When I walked out of the last psychology session from my first round in 2011/2012, I optimistically thought I was in control. I knew I wasn’t fully in control, but I thought I’d successfully worked through the core issues that caused my control to slip, and had started building the frameworks that would allow me to successfully move forward.
For a while, it worked. It certainly allowed me to regain a level of control that had lapsed. The mental stresses from working from home in an increasingly dissatisfying job, the financial pressures caused by a sheer act of bastardry by my partner’s former employer, and the first experience of real polyamory had left me cracked and raw, letting the oldest demons from my childhood surface.
That first round with the psychologist allowed me to recover the mental equilibrium that had been lost, and in a healthier way. Not by continuing to try to stuff the demons back into a childhood box, but by acknowledging they existed and finding ways to deal with them.
Fast forward a year and some of those controls were slipping. They weren’t failing, but like Pandora’s opened box, once fully acknowledged the demons weren’t going to be so easily dealt with. What’s more, acknowledging some demons from childhood meant facing others in the panoply that had until then been the strong silent types.
Challenges don’t give up easily, particularly ones you’ve dragged with you like a sea-anchor from your childhood until you’re 40.
I’d known for a while a second round of psychology sessions were on the cards. My partner had been dropping hints that it be worthwhile – it had become evident that many areas of control had plateaued. I was somewhat in denial, partly because I was hopeful I could build that next framework myself, and partly because my previous psychologist had moved interstate and I was reluctant to start the process from scratch again.
But as is so often the case I experienced a single incident that proved it was time to bite the bullet and went in for a new round of sessions. Of six available sessions, I’ve done five, and it’s been an interesting experience. I thought I’d be going in to talk about stress management, but that’s been such a surface topic that it’s barely needed any attention at all. Stress has pinpoint manifest causes but the symptoms and the exacerbating factors that allow stress to get to us aren’t always as obvious.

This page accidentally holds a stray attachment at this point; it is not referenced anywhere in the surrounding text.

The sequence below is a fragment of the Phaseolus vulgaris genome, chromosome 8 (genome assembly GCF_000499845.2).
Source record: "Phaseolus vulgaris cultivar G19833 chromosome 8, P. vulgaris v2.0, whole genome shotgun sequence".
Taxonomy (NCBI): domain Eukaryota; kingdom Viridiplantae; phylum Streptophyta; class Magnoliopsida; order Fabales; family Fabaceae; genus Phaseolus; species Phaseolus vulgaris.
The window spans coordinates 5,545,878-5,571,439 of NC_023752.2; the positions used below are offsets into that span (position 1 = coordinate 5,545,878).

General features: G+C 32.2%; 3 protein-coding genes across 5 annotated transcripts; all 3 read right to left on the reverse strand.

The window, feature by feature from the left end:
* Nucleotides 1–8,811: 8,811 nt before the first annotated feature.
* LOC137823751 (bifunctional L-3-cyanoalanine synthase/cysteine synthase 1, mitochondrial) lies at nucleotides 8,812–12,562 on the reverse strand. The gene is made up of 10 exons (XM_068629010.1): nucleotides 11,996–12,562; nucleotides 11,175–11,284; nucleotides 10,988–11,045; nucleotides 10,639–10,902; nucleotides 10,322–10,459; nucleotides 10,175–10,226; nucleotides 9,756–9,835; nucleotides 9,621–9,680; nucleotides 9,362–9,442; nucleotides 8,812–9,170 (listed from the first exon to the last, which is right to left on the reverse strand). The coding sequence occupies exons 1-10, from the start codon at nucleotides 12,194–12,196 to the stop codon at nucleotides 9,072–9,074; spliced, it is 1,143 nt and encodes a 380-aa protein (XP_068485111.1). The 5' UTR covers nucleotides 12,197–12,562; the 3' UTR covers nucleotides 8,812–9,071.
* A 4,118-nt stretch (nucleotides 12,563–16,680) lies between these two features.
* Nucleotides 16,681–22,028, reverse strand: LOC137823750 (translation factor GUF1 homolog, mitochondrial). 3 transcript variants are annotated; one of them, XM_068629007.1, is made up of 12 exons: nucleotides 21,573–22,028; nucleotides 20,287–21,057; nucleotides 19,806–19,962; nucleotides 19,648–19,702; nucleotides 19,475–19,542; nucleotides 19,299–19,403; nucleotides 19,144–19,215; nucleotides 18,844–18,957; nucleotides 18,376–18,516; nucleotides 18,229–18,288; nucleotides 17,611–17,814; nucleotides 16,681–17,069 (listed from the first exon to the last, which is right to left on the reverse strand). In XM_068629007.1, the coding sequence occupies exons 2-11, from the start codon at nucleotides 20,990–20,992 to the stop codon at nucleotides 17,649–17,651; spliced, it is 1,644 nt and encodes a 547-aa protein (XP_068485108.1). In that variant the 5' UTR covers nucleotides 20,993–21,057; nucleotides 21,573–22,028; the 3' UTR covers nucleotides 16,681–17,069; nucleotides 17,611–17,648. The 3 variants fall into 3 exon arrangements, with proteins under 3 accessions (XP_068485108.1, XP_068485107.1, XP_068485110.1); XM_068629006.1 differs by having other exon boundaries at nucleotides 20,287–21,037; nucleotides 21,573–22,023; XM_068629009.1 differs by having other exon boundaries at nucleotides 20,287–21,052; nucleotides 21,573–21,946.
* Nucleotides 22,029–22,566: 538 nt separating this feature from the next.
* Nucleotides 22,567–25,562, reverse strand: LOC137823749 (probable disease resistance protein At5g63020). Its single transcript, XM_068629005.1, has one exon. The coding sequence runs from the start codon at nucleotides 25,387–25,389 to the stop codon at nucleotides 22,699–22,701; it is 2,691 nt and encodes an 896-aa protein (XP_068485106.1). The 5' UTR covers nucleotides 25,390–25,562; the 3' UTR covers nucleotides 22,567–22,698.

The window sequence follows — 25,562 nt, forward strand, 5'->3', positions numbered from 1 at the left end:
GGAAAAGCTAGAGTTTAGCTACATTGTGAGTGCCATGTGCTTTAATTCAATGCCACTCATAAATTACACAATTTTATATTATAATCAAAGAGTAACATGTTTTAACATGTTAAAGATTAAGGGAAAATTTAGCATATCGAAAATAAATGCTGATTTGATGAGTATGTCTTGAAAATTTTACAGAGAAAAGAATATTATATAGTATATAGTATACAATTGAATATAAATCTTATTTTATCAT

Like the first round of psychology I walked into the second round expecting it to be about regaining control. And initially that’s what happened.
My last session is next week, and I’ve had a good three weeks to reflect since the previous one. During that time I’ve had to focus on a simple fact: there are some things that are going to take longer to sort than I’d like. This is an era of instant gratification though – we want something, we get it. Consumerism makes for a fast society and we want fast solutions everywhere. Instant gratification is ultimately about somehow being in control, of bending the world around you to your will.
Control is a myth.
So many of us spend our lives seeking to be in control of what we do or who we are. To various degrees that’s successful. Some people are utterly driven to achieve and their lives are seeming evidence of that.
Yet in a moment that control can vanish. The successful entrepreneur can keel over of a heart attack or embolism regardless of how much he or she feels in control of life. A rich business owner can suddenly find a powerful new competitor in the market place with more liquidity and manoeuvrability and lose it all in an instant. A politician or leader or well respected family member can seemingly be on top of the world and suddenly lose their life in a car accident.
Control is a myth.
We’re not really in control of our lives. It’s attempted mastery at best. Life is random, and like the old theory of the butterfly flapping its wings on one side of the world causing a cyclone on the other side, our sense of control over our own lives is often illusory, caused by lucky circumstance.
We break that control myth by understanding that there are some things we can’t control. That’s not an encouragement of apathy, but rather, an acceptance that things won’t always go our way. That’s not to say we can’t strive, but at some level we have to also understand we are all human, and part of being human is not always being in control.
If you spend your life determined to be in control, you spend your life actively working towards failure, because you can’t be in control. Not always, not under all circumstances.
Control is a myth.
Being prepared to admit you’re not in control of everything isn’t about giving up, but about cutting yourself some slack when things don’t 100% go your way, or even go completely against you. That way, when things happen which are outside your control, you can spend your time healthily dealing with the situation rather than fighting a rearguard action against yourself, your worries or your self doubt.
Real control is not exercising authority on the world around you, and nor is it about never feeling stressed, or upset, or angry. Regardless of whether it’s extrinsic or intrinsic, your control is limited.
Real control isn’t about exercised authority, or even knowing not everything is controllable, but rather from accepting that not everything is controllable.
I think I’m ready for that step.